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Oct 7, 2019

Valerie Muck, a retired United States Air Force Senior Executive, highlights National Disability Employment Awareness Month and discusses challenges she faced and overcame in raising a child with special needs. Valerie’s son Steven is an adult with CHARGE syndrome. In this episode, Valerie shares tips for employers, caregivers, parents, friends, co-workers, and neighbors when it comes to addressing special needs issues. A special guest, Valerie’s son Steven, discusses his views on special needs issues. 


Episode Highlights: 

  • First, Emily Harman introduces Valerie Muck. 
  • Then Valerie talks about the struggles of dealing with her miscarriages. 
  • What are some of the difficult issues that Valerie and her husband dealt with while helping their son Steven?    
  • Also, what type of toll did Steven’s surgeries take on Steven and the family?  
  • How did the attention paid to Steven impact Valerie’s daughter? 
  • And Steven’s medical bills were in the 10s of thousands of dollars.  
  • Has Steven been able to make friends? 
  • Once Steven turned 21, what was his life like? 
  • People with disabilities are often isolated by the lack of employment opportunities.. 
  • What is Valerie’s biggest fear for Steven when she and her husband are no longer able to care for him? 
  • Furthermore, parents are the biggest advocates for their children. 
  • Then Steven talks about special needs issues.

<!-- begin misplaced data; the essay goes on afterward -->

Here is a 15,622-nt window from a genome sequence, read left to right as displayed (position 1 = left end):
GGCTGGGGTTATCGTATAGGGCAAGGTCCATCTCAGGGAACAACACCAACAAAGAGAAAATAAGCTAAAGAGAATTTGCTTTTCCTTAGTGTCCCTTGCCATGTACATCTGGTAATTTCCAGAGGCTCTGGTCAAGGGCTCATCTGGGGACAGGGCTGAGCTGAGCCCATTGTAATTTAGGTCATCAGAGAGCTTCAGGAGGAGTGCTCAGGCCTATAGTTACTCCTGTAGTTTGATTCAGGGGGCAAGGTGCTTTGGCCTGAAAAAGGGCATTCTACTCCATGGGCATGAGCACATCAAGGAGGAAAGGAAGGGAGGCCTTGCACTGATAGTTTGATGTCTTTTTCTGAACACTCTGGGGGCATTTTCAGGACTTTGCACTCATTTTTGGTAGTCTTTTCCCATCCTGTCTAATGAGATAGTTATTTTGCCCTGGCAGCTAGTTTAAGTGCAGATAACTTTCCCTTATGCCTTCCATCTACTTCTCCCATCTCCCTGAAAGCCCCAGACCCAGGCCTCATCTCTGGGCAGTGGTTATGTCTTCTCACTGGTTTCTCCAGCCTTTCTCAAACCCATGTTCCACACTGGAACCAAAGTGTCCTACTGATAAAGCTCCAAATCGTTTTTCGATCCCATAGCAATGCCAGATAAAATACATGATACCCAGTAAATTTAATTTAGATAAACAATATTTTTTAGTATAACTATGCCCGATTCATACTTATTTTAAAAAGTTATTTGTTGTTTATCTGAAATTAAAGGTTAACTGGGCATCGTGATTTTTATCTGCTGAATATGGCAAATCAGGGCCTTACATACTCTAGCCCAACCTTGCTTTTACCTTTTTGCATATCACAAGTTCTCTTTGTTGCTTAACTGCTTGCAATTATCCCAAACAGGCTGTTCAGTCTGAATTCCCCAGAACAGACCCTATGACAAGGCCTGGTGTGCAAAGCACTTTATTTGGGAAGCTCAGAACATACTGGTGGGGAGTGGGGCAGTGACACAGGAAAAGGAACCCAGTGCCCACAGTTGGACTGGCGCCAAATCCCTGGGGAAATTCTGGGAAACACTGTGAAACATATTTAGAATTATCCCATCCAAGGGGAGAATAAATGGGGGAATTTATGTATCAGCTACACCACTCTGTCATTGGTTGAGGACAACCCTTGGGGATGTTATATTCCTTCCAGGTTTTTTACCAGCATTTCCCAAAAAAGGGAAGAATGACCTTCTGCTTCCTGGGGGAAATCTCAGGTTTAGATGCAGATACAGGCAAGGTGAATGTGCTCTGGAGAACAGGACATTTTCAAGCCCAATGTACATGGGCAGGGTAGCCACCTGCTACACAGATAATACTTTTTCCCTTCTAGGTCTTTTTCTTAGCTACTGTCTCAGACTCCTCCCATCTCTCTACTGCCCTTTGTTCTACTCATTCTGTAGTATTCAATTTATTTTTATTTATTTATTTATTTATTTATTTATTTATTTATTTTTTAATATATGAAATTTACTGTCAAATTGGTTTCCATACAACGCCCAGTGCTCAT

• Finally, Valerie talks about balancing her successful career and her family. 

3 Key Points:

  1. EMPLOYERS: October is National Disability Employee Awareness Month. This year’s theme is ‘The Right Talent, Right Now’. If you are an employer / business owner, please assess your organization and consider hiring a person(s) with special needs. Diversity and inclusion can make your team stronger!  
  2. CAREGIVERS/PARENTS: You are the biggest advocate for your child / family member. There are multiple resources out there; however, finding the right resource(s) is challenging. Valerie didn’t have search engines (e.g., Google, Bing) when her son was born. Finding the right resources was strictly through word-of-mouth. Valerie still puts a lot of stock in word-of-mouth. Reach out to caregivers / parents that have already gone through, or are going through, the same challenges that you are facing. You might pick up some sage advice and, conversely, you might offer some sage advice. Pay it forward!
  3. FRIENDS/CO-WORKERS/NEIGHBORS: If you know somebody that has a child or family member with a catastrophic medical condition, please reach out to them and offer help. Valerie spent many hours in hospital rooms or doctors’ waiting rooms.  Offer to give the parent / caregiver a couple hours of respite care so they can go home and take a shower. Offer to bring them a nutritious meal (hospital food and fast food is not always high on nutrients). Offer to mow their lawn. Offer to just lend an empathetic ear. Sometimes just having somebody to talk to is a way to break the monotony. The smallest acts can have a profound impact on the family. As they say in the Air Force, be a good wingman!

Tweetable Quotes:

  • “The biggest thing that I would tell parents off of some of the things that we went through is you are your child’s advocate. Nobody else is going to advocate for them.”
    – Valerie Muck
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  • CHARGE syndrome. CHARGE is an acronym. It is C H A R G E. The “C” is for Coloboma…”H” is for Heart…”A” is for Atresia…”R” is for retardation…”G” is genitals…”E” is for ears.
    – Valerie Muck
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  • “People are special in their own way, even if they have special needs.”
    – Valerie Muck
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Resources Mentioned: